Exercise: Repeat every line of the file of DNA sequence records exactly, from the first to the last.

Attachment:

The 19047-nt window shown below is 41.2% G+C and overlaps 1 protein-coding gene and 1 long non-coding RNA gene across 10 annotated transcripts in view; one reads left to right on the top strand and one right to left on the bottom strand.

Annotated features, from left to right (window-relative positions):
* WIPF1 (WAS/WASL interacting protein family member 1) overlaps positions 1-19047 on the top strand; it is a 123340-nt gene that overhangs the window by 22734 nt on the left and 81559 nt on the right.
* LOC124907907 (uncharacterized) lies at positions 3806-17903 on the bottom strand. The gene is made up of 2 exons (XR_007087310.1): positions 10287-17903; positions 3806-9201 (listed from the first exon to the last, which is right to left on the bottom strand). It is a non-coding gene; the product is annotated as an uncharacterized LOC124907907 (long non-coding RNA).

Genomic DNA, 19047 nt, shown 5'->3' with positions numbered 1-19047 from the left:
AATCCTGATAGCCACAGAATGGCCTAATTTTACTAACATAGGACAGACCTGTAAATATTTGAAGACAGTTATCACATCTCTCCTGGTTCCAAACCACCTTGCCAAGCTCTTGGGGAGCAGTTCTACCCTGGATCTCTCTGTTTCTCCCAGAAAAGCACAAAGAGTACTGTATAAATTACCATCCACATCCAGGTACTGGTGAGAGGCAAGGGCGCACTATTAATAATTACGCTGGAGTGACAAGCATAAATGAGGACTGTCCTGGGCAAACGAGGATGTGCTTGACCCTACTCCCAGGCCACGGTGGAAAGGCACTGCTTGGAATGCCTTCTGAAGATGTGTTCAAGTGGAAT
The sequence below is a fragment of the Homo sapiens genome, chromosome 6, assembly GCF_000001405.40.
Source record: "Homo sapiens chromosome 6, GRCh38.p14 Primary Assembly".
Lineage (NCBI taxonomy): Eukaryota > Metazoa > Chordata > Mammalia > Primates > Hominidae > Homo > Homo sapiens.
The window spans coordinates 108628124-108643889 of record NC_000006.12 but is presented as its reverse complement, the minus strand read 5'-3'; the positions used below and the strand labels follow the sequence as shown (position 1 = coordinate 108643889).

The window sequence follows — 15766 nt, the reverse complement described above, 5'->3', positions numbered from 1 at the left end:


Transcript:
The 19047-nt window shown below is 41.2% G+C and overlaps 1 protein-coding gene and 1 long non-coding RNA gene across 10 annotated transcripts in view; one reads left to right on the top strand and one right to left on the bottom strand.

Annotated features, from left to right (window-relative positions):
* WIPF1 (WAS/WASL interacting protein family member 1) overlaps positions 1-19047 on the top strand; it is a 123340-nt gene that overhangs the window by 22734 nt on the left and 81559 nt on the right.
* LOC124907907 (uncharacterized) lies at positions 3806-17903 on the bottom strand. The gene is made up of 2 exons (XR_007087310.1): positions 10287-17903; positions 3806-9201 (listed from the first exon to the last, which is right to left on the bottom strand). It is a non-coding gene; the product is annotated as an uncharacterized LOC124907907 (long non-coding RNA).

Genomic DNA, 19047 nt, shown 5'->3' with positions numbered 1-19047 from the left:
AATCCTGATAGCCACAGAATGGCCTAATTTTACTAACATAGGACAGACCTGTAAATATTTGAAGACAGTTATCACATCTCTCCTGGTTCCAAACCACCTTGCCAAGCTCTTGGGGAGCAGTTCTACCCTGGATCTCTCTGTTTCTCCCAGAAAAGCACAAAGAGTACTGTATAAATTACCATCCACATCCAGGTACTGGTGAGAGGCAAGGGCGCACTATTAATAATTACGCTGGAGTGACAAGCATAAATGAGGACTGTCCTGGGCAAACGAGGATGTGCTTGACCCTACTCCCAGGCCACGGTGGAAAGGCACTGCTTGGAATGCCTTCTGAAGATGTGTTCAAGTGGAAT
The sequence below is a fragment of the Homo sapiens genome, chromosome 6, assembly GCF_000001405.40.
Source record: "Homo sapiens chromosome 6, GRCh38.p14 Primary Assembly".
Lineage (NCBI taxonomy): Eukaryota > Metazoa > Chordata > Mammalia > Primates > Hominidae > Homo > Homo sapiens.
The window spans coordinates 108628124-108643889 of record NC_000006.12 but is presented as its reverse complement, the minus strand read 5'-3'; the positions used below and the strand labels follow the sequence as shown (position 1 = coordinate 108643889).

The window sequence follows — 15766 nt, the reverse complement described above, 5'->3', positions numbered from 1 at the left end: